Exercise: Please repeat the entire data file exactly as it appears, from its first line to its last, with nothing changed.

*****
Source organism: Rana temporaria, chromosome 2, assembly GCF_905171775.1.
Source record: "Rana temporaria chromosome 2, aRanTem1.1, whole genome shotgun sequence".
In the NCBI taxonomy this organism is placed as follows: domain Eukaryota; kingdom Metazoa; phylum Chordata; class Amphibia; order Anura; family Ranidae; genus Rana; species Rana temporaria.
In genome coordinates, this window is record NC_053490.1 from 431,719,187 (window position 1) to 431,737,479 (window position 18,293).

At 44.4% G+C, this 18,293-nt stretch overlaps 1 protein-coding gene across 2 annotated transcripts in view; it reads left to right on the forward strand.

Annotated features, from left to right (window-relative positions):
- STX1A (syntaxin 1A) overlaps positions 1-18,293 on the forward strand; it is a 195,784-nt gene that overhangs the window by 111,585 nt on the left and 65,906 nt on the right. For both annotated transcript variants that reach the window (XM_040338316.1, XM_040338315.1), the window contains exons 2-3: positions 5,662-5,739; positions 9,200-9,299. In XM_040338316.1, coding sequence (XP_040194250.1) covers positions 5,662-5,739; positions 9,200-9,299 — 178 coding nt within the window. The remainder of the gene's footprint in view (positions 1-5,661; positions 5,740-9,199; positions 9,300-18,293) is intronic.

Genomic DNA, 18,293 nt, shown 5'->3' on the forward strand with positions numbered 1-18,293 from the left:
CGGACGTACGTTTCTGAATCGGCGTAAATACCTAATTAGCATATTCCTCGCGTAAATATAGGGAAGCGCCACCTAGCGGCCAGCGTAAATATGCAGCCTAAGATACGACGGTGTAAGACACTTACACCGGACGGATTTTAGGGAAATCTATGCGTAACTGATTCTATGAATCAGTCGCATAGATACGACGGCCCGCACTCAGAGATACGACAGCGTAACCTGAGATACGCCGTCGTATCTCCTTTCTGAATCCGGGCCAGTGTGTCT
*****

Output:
Source organism: Rana temporaria, chromosome 2, assembly GCF_905171775.1.
Source record: "Rana temporaria chromosome 2, aRanTem1.1, whole genome shotgun sequence".
In the NCBI taxonomy this organism is placed as follows: domain Eukaryota; kingdom Metazoa; phylum Chordata; class Amphibia; order Anura; family Ranidae; genus Rana; species Rana temporaria.
In genome coordinates, this window is record NC_053490.1 from 431,719,187 (window position 1) to 431,737,479 (window position 18,293).

At 44.4% G+C, this 18,293-nt stretch overlaps 1 protein-coding gene across 2 annotated transcripts in view; it reads left to right on the forward strand.

Annotated features, from left to right (window-relative positions):
- STX1A (syntaxin 1A) overlaps positions 1-18,293 on the forward strand; it is a 195,784-nt gene that overhangs the window by 111,585 nt on the left and 65,906 nt on the right. For both annotated transcript variants that reach the window (XM_040338316.1, XM_040338315.1), the window contains exons 2-3: positions 5,662-5,739; positions 9,200-9,299. In XM_040338316.1, coding sequence (XP_040194250.1) covers positions 5,662-5,739; positions 9,200-9,299 — 178 coding nt within the window. The remainder of the gene's footprint in view (positions 1-5,661; positions 5,740-9,199; positions 9,300-18,293) is intronic.

Genomic DNA, 18,293 nt, shown 5'->3' on the forward strand with positions numbered 1-18,293 from the left:
CGGACGTACGTTTCTGAATCGGCGTAAATACCTAATTAGCATATTCCTCGCGTAAATATAGGGAAGCGCCACCTAGCGGCCAGCGTAAATATGCAGCCTAAGATACGACGGTGTAAGACACTTACACCGGACGGATTTTAGGGAAATCTATGCGTAACTGATTCTATGAATCAGTCGCATAGATACGACGGCCCGCACTCAGAGATACGACAGCGTAACCTGAGATACGCCGTCGTATCTCCTTTCTGAATCCGGGCCAGTGTGTCT